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It's the Law

Visual Distress Signals (VDSs)


Visual Distress Signals (VDSs) allow vessel operators to signal for help in the event of an emergency.

VDSs are not required on Iowa state waters, but it is strongly recommended that you carry VDSs on your vessel.

Vessels on federally controlled waters must be equipped with visual distress signals that are U.S. Coast Guard–approved, in serviceable condition, and readily accessible. When operating on federally controlled waters, here are the requirements.

All vessels, regardless of length or type, are required to carry night signals when operating between sunset and sunrise. Most vessels must carry day signals also; exceptions to the requirement for day signals are:

  • Recreational vessels that are less than 16 feet in length
  • Non-motorized open sailboats that are less than 26 feet in length
  • Manually propelled vessels

If pyrotechnic VDSs are used, they must be dated. Expired VDSs may be carried on board, but a minimum of three unexpired VDSs must be carried in the vessel.

The following combinations of signals are examples of VDSs that could be carried on board to satisfy U.S. Coast Guard requirements:

  • Three handheld red flares (day and night)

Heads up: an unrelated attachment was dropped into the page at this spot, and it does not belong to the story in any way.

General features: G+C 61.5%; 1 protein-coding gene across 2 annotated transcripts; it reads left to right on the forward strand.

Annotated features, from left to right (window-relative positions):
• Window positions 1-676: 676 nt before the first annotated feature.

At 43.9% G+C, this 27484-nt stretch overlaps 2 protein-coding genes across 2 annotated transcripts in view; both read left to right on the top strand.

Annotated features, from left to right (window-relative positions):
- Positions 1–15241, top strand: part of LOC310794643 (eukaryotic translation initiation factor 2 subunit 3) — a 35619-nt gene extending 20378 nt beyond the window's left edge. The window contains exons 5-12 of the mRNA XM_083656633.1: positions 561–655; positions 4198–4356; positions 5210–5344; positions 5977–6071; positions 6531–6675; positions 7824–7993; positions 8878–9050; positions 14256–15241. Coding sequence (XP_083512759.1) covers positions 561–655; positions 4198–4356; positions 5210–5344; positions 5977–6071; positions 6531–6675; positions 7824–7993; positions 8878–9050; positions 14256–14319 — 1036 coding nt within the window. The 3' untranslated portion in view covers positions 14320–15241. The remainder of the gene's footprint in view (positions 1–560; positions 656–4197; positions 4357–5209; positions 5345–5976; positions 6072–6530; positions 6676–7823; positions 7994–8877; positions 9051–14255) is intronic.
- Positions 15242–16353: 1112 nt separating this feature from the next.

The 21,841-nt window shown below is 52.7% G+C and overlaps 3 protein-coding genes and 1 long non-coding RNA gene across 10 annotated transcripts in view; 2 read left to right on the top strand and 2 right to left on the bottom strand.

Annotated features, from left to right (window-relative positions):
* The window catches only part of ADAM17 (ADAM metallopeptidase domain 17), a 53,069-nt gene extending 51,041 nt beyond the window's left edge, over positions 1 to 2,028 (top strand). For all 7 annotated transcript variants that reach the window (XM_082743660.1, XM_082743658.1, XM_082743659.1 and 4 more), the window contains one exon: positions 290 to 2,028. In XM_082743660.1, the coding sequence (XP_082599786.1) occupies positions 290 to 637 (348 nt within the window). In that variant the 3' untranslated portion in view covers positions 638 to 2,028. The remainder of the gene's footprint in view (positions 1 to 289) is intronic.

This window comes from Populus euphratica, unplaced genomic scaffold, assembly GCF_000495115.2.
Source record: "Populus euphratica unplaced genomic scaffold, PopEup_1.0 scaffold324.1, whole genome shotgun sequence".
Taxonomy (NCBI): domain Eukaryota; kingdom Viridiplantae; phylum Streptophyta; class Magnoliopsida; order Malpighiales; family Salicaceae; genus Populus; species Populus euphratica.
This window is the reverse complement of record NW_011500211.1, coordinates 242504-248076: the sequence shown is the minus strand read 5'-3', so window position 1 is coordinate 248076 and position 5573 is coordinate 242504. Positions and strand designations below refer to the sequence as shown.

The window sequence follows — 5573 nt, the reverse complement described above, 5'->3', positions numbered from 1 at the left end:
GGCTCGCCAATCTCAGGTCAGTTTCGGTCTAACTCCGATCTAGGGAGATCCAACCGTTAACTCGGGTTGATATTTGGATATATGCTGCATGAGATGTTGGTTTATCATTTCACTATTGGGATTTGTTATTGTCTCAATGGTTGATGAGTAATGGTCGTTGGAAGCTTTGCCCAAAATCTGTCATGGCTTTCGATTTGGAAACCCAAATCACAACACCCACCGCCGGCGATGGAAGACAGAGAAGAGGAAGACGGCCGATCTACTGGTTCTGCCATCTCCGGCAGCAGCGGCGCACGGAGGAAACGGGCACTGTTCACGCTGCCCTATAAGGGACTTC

• One handheld red flare and two red meteors (day and night)
  • One handheld orange smoke signal (day), two floating orange smoke signals (day), and one electric light (night only)

It is prohibited to display visual distress signals while on the water unless assistance is required to prevent immediate or potential danger to persons on board.

Pyrotechnic Visual Distress Signals

Orange Smoke—Handheld 
Orange Smoke—Floating
 
Day Signal 
Red Meteor 
Day and Night Signal 
Red Flare 
Day and Night Signal

Non-Pyrotechnic Visual Distress Signals

Electric Light 
Night Signal 
Orange Flag 
Day Signal

Visual distress signal (VDS): arm signal
Arm Signal
Although this signal does not meet VDS equipment requirements, wave your arms to summon help if you do not have other distress signals on board.